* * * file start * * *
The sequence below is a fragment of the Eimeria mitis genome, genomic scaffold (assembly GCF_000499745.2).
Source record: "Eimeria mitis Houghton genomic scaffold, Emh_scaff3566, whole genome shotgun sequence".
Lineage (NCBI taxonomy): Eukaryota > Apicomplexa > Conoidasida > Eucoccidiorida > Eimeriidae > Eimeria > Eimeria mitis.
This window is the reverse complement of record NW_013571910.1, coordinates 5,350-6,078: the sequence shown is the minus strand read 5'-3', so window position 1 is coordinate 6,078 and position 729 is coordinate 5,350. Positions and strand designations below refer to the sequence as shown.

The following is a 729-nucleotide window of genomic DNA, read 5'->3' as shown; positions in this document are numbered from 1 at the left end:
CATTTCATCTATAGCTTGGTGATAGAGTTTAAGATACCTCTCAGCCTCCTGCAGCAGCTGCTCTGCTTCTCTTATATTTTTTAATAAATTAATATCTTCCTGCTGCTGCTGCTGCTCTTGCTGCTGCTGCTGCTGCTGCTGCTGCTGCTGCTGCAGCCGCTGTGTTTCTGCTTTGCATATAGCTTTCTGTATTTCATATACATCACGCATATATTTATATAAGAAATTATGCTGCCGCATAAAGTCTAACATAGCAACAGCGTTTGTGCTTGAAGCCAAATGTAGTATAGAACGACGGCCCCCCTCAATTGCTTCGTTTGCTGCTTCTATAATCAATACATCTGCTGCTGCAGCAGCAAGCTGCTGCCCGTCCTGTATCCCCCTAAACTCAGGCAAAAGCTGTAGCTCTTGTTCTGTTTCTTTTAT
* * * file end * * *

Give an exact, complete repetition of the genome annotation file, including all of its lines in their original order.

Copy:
The sequence below is a fragment of the Eimeria mitis genome, genomic scaffold (assembly GCF_000499745.2).
Source record: "Eimeria mitis Houghton genomic scaffold, Emh_scaff3566, whole genome shotgun sequence".
Lineage (NCBI taxonomy): Eukaryota > Apicomplexa > Conoidasida > Eucoccidiorida > Eimeriidae > Eimeria > Eimeria mitis.
This window is the reverse complement of record NW_013571910.1, coordinates 5,350-6,078: the sequence shown is the minus strand read 5'-3', so window position 1 is coordinate 6,078 and position 729 is coordinate 5,350. Positions and strand designations below refer to the sequence as shown.

The following is a 729-nucleotide window of genomic DNA, read 5'->3' as shown; positions in this document are numbered from 1 at the left end:
CATTTCATCTATAGCTTGGTGATAGAGTTTAAGATACCTCTCAGCCTCCTGCAGCAGCTGCTCTGCTTCTCTTATATTTTTTAATAAATTAATATCTTCCTGCTGCTGCTGCTGCTCTTGCTGCTGCTGCTGCTGCTGCTGCTGCTGCTGCTGCAGCCGCTGTGTTTCTGCTTTGCATATAGCTTTCTGTATTTCATATACATCACGCATATATTTATATAAGAAATTATGCTGCCGCATAAAGTCTAACATAGCAACAGCGTTTGTGCTTGAAGCCAAATGTAGTATAGAACGACGGCCCCCCTCAATTGCTTCGTTTGCTGCTTCTATAATCAATACATCTGCTGCTGCAGCAGCAAGCTGCTGCCCGTCCTGTATCCCCCTAAACTCAGGCAAAAGCTGTAGCTCTTGTTCTGTTTCTTTTAT